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Wolf-dog hybrids

Position Statement
CFHS is opposed to the keeping and breeding of wolf-dog hybrids.

Definition of a Wolf-dog Hybrid
A wolf-dog hybrid is an animal produced by breeding a domestic dog to a wolf or the subsequent breeding of these wolf-dog hybrids either to domestic dogs or to other wolf-dog hybrids. This includes any animal that is advertised, registered or otherwise described or presented as a wolf-dog hybrid by the owner.

Definition of a Domesticated Dog
A domesticated dog is one which tends to possess reliability of temperament, tractability, docility, predictability and trainability and which has adapted to life in intimate with humans. Animals achieve domesticated status through many generations of selective breeding for preferred attributes.

Background/Rationale
CFHS believes that wolf-dog hybrids:

  • cannot be successfully and safely integrated into a human environment because they must be confined at all times. This confinement does not meet the physical, social and psychological needs of the animal.
  • pose a threat to native wolf populations by diluting the gene pool, and the potential for introducing diseases and defects not currently found in the wild.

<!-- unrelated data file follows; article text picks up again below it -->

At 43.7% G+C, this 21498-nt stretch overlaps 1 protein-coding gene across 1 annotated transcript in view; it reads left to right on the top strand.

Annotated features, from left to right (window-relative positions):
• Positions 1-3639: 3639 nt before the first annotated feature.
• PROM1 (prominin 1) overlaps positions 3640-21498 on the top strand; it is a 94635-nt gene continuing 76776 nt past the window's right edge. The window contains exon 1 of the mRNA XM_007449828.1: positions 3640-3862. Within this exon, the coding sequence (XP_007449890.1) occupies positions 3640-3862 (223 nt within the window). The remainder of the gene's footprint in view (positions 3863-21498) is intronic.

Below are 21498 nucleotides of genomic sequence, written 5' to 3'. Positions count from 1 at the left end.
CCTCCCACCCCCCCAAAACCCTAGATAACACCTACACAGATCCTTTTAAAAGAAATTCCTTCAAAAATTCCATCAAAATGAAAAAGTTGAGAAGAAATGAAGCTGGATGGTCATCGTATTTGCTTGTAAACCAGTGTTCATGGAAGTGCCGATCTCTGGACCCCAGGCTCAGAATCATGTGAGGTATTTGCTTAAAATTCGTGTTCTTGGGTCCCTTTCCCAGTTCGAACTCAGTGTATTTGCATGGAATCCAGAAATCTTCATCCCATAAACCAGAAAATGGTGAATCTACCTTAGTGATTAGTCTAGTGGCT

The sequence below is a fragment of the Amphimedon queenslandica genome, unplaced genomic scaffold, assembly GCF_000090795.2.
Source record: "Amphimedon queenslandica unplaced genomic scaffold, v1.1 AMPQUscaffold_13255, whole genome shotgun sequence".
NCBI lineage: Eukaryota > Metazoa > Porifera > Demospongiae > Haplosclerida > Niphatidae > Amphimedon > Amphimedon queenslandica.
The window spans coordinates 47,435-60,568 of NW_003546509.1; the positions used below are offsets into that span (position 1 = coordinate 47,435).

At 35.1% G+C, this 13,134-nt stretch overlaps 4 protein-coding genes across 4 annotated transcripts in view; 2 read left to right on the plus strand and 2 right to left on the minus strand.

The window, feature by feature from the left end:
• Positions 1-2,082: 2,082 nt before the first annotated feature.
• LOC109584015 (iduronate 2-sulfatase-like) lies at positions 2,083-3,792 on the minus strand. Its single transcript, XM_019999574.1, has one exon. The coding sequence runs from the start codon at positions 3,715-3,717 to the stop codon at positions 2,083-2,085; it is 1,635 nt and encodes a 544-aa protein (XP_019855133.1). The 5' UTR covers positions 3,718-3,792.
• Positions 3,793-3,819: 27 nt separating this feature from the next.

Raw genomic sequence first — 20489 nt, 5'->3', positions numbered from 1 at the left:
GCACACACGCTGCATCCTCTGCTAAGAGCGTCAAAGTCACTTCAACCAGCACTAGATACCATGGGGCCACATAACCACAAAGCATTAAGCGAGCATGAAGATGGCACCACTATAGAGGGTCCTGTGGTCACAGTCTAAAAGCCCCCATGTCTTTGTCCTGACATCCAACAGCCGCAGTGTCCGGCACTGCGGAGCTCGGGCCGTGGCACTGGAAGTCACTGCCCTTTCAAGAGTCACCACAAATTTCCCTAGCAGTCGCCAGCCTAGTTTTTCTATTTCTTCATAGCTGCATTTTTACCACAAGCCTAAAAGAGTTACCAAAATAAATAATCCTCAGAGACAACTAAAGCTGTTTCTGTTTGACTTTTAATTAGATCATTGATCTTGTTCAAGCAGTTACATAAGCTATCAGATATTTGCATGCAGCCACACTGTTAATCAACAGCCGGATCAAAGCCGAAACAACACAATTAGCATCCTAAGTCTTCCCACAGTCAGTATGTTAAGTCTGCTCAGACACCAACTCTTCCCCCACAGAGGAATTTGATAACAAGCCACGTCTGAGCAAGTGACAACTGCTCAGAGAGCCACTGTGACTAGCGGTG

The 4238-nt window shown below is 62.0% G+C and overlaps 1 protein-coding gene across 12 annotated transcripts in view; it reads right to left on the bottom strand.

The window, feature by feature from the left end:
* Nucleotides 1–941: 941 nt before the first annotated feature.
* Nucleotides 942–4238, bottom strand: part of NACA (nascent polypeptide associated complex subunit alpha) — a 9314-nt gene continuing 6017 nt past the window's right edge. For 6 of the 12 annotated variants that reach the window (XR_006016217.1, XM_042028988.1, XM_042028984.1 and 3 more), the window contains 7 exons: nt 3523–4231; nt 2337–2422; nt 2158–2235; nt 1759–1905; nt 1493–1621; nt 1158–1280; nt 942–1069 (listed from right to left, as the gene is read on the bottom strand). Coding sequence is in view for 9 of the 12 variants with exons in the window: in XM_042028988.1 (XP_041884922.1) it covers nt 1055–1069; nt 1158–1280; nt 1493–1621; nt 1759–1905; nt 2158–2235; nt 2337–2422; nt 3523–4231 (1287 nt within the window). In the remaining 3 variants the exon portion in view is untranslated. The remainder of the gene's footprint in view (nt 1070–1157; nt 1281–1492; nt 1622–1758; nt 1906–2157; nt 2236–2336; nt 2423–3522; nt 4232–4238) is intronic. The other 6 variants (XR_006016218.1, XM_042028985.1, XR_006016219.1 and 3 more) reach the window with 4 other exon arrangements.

• are not domesticated animals and as a result, can be dangerously unpredictable. They cannot be trusted with people, especially children, or other animals whose actions may trigger the predatory instincts of the wolf hybrid often with tragic consequences for all involved. Such behaviour in the wolf hybrid is genetically encoded and cannot be eliminated by socialization and training.

CFHS acknowledges that some wolf hybrids are kept as pets. In those cases CFHS recommends that they be permitted to live out their lives provided that:

  • they are kept in suitable conditions that, to the extent possible, meet the animals’ physical, social and psychological needs.
  • they are spayed or neutered and permanently identified with a microchip implant.
  • they receive proper veterinary care at all times, including preventive.
  • if they are presented to a humane society or animal control agency it is recommended that they not be placed elsewhere.

May 1996

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